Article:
Can Energy Ever be Truly Green?

British researchers recently discovered that Tropic Seamount, an extinct seafloor volcano near the Canary Islands, contains massive concentrations of tellurium, an extremely scarce element which is a key component of high efficiency solar panels. Georgia Tech Assistant Professor Jennifer Glass, an expert on biogeochemistry, explains the significance of this discovery and why no energy is truly green. 

The researchers estimated that the Tropic Seamount contains one-twelfth of the world's tellurium supply. This inevitably raises the question of whether mining companies should extract metals from the deep sea to meet the growing demand for tellurium for the “green” energy economy.

There has been no commercial deep-sea mining yet, but the future trade-off is looming. A likely method for seabed mining would be a self-propelled vehicle carrying a rock collector that would slide along the seafloor, possibly on tank-like tracks, "lawn-mowing" the ocean sediment. This method could smother and trample seabed communities.  

Is it wise to increase our solar capacity by destroying one-of-a-kind marine animal species? Obviously not. Yet all of us are complicit in our society's reliance on precious metals mined from somewhere.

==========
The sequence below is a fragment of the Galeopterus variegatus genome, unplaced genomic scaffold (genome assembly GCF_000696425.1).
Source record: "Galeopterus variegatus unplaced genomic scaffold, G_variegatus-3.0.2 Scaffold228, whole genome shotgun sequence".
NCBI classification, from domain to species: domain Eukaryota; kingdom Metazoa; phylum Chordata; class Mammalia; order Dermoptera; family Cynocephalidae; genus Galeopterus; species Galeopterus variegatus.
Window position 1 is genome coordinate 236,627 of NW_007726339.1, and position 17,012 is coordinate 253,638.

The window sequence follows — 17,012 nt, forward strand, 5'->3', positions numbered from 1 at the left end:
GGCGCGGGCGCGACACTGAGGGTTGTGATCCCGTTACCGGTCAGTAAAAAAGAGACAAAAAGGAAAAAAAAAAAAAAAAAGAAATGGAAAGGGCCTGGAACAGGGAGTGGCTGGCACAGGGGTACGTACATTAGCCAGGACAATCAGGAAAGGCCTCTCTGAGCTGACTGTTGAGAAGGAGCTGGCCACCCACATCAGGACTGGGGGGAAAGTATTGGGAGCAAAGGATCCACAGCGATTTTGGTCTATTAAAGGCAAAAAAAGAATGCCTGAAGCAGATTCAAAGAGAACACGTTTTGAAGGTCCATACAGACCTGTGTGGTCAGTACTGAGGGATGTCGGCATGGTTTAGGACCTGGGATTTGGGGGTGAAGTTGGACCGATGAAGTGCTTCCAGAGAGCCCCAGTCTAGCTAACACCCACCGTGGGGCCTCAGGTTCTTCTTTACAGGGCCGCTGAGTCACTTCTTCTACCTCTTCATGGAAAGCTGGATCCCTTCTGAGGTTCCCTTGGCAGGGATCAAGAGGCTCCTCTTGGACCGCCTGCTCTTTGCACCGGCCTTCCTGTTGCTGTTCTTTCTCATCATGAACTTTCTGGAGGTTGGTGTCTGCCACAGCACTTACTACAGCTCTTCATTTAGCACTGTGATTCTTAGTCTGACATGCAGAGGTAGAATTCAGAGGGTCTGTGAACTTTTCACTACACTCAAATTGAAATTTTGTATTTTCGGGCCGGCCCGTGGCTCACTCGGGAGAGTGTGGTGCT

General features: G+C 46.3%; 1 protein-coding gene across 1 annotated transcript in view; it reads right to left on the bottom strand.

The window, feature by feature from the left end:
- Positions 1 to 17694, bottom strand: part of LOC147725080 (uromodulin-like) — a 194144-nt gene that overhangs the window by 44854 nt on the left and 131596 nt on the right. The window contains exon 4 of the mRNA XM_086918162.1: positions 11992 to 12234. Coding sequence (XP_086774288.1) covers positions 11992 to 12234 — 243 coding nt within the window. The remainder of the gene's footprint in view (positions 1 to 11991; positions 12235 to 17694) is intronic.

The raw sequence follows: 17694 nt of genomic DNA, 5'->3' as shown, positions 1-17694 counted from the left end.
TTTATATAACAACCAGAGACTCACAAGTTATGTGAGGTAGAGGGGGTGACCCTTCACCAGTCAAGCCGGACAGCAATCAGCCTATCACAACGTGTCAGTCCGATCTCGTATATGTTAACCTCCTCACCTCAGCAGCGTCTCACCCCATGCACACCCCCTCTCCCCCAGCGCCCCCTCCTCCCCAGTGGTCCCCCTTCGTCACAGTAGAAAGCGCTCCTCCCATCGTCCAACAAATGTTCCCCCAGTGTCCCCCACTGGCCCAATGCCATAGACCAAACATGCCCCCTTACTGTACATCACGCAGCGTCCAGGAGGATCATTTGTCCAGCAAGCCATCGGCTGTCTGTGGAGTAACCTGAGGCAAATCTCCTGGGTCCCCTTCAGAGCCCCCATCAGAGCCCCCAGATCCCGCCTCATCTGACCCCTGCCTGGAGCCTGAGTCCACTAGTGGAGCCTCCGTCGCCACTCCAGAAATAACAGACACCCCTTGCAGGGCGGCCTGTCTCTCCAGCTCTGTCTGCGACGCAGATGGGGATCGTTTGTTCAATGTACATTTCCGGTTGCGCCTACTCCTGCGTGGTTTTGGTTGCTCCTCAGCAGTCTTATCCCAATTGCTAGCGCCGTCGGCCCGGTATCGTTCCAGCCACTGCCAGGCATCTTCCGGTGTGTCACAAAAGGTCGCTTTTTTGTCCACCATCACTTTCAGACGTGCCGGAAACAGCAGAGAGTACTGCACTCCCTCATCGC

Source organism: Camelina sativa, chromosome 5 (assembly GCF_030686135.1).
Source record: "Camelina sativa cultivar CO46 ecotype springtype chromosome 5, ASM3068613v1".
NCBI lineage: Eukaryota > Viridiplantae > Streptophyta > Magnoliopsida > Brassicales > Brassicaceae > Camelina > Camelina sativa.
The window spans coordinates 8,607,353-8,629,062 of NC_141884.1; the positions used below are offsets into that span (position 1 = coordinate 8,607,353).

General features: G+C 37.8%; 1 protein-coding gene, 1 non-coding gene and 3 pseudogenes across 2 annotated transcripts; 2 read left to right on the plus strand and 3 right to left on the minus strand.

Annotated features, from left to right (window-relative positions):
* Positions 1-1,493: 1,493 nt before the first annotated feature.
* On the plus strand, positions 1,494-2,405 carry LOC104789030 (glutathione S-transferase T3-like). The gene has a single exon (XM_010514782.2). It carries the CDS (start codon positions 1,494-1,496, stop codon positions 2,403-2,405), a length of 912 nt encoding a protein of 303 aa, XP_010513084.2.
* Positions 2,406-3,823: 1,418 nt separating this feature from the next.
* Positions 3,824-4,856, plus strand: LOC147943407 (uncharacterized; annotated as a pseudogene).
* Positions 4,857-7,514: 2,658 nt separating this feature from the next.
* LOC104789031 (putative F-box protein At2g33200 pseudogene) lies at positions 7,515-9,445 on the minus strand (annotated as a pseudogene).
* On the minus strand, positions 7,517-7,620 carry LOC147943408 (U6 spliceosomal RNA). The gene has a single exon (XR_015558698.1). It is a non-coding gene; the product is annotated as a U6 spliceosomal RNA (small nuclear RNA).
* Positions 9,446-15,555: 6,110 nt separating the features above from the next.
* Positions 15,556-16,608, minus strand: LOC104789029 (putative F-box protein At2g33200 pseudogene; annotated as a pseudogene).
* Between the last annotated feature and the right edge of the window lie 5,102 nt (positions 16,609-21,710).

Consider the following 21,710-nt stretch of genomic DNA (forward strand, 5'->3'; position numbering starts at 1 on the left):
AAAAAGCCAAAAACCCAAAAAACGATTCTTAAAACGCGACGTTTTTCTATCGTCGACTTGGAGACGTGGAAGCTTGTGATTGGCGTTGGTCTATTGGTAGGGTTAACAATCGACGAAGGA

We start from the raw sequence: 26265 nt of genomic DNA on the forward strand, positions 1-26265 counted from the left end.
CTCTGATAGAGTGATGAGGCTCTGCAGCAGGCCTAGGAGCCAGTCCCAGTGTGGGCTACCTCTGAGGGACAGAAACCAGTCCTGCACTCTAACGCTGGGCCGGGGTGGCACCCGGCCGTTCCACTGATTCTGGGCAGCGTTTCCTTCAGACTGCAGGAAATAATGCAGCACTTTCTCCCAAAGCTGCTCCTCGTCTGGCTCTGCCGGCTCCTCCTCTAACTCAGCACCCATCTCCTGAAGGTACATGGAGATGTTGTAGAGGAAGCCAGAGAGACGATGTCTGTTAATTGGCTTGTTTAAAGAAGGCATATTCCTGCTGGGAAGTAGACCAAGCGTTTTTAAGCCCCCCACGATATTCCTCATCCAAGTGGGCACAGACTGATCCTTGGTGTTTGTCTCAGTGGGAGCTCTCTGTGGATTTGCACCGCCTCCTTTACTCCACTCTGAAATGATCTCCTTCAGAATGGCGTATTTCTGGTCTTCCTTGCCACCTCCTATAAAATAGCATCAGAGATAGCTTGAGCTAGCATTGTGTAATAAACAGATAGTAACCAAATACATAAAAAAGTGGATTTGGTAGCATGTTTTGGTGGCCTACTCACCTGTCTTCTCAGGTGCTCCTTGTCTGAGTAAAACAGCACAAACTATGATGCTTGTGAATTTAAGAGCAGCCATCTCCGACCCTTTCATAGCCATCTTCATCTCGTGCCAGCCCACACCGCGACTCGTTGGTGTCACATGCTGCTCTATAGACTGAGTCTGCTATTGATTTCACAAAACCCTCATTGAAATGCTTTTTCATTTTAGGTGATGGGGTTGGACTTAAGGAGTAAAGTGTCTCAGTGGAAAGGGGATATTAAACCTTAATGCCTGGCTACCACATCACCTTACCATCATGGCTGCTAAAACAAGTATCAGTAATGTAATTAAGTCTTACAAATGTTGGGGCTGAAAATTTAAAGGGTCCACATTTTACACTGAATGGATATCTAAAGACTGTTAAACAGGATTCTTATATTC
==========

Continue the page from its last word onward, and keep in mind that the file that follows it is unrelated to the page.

No energy economy is truly green. All will use raw materials and generate waste. The question is how we switch from a carbon-fueled energy economy, with the inevitable byproduct of carbon-based greenhouse gas emissions, to a green economy, while minimizing the negative environmental repercussions to land- or marine-habitats hosting those essential resources. 

Maybe there is another option. Consider the long-term citizen science project led by Professor Harry Gray of Caltech called the "Solar Army", in search of the "holy grail" solar fuel. This mystery catalyst would be composed of a blend of common, cheap metals without the need for ultra-rare elements like tellurium. What is the catalyst of the future? By answering that question, engineers and scientists can -- literally! -- save the world.

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  • Tropic Seamount: The mountain stands about 3,000m tall

  • Dr. Jennifer Glass